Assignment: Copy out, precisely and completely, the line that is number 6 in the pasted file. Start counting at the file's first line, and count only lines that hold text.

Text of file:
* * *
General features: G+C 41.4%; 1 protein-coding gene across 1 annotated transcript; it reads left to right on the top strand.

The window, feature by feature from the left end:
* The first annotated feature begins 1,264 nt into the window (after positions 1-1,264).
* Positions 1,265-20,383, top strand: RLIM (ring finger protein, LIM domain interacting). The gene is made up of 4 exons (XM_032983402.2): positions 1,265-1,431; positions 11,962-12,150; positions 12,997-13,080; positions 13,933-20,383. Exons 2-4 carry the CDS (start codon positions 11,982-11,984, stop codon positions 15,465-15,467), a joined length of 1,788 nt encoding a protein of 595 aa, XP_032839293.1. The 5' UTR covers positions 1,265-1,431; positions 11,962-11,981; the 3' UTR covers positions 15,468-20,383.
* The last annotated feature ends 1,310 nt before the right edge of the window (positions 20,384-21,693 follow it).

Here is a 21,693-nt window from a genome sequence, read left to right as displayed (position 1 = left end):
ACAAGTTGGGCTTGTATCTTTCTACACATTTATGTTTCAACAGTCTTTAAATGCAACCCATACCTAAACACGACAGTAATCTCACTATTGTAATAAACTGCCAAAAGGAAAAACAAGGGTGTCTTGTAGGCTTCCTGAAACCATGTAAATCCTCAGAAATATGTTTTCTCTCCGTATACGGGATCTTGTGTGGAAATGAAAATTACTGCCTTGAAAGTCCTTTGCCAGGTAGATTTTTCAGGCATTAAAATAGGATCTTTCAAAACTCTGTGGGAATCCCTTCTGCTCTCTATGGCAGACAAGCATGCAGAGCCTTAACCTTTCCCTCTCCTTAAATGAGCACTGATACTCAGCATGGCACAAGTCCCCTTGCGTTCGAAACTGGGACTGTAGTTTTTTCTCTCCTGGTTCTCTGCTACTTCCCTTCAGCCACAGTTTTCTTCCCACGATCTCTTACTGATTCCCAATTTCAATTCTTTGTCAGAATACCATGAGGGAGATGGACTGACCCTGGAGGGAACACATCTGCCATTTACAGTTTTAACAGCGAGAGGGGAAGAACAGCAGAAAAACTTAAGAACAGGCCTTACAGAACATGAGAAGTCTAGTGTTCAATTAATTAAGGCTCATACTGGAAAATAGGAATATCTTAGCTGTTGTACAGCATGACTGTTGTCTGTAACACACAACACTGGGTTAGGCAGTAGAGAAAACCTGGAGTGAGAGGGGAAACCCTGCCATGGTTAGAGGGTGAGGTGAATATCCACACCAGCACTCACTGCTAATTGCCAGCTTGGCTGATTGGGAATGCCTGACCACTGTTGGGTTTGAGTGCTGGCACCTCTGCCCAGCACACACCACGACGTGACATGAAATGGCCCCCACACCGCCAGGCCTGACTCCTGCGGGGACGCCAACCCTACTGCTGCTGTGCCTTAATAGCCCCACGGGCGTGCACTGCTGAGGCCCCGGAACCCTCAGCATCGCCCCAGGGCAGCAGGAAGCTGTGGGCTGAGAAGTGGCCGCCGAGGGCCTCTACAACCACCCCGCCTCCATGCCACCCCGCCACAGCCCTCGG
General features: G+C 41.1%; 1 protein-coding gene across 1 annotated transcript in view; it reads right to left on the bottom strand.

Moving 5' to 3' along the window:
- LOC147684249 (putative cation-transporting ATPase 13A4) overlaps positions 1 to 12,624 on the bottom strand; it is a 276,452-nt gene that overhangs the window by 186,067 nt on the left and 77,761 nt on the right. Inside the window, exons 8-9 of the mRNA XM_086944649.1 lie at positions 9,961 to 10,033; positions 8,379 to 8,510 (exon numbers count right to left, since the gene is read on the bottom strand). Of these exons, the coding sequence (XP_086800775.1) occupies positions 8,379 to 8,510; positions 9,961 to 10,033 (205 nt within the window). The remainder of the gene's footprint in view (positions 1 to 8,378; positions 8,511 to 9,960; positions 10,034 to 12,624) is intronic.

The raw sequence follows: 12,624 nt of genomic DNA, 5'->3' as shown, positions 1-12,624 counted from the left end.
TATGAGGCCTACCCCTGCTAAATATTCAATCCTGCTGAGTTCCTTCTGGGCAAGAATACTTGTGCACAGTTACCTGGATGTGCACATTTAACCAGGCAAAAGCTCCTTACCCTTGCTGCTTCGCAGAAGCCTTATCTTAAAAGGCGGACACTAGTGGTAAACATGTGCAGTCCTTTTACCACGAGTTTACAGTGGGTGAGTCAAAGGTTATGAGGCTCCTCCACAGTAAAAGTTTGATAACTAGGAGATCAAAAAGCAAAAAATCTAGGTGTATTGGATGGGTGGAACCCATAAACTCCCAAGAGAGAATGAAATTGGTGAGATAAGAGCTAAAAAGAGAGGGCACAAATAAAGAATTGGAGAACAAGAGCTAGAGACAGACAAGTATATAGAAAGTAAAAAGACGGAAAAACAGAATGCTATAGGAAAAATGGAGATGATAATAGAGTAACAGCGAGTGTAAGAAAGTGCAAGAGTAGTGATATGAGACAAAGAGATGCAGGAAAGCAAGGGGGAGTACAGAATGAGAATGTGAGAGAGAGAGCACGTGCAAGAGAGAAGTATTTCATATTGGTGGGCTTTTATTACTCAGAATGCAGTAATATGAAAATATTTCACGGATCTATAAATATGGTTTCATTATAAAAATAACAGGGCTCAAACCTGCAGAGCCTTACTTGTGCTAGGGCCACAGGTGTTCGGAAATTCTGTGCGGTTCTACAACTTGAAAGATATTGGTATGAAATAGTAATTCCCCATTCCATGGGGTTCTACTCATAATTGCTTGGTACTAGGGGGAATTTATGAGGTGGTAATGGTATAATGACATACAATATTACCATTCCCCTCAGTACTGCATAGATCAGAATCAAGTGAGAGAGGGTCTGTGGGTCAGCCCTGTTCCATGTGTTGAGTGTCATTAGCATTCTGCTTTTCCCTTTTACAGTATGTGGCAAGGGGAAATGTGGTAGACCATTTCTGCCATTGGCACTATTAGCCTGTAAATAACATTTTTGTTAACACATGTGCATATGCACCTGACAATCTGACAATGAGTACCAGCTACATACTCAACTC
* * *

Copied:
Here is a 21,693-nt window from a genome sequence, read left to right as displayed (position 1 = left end):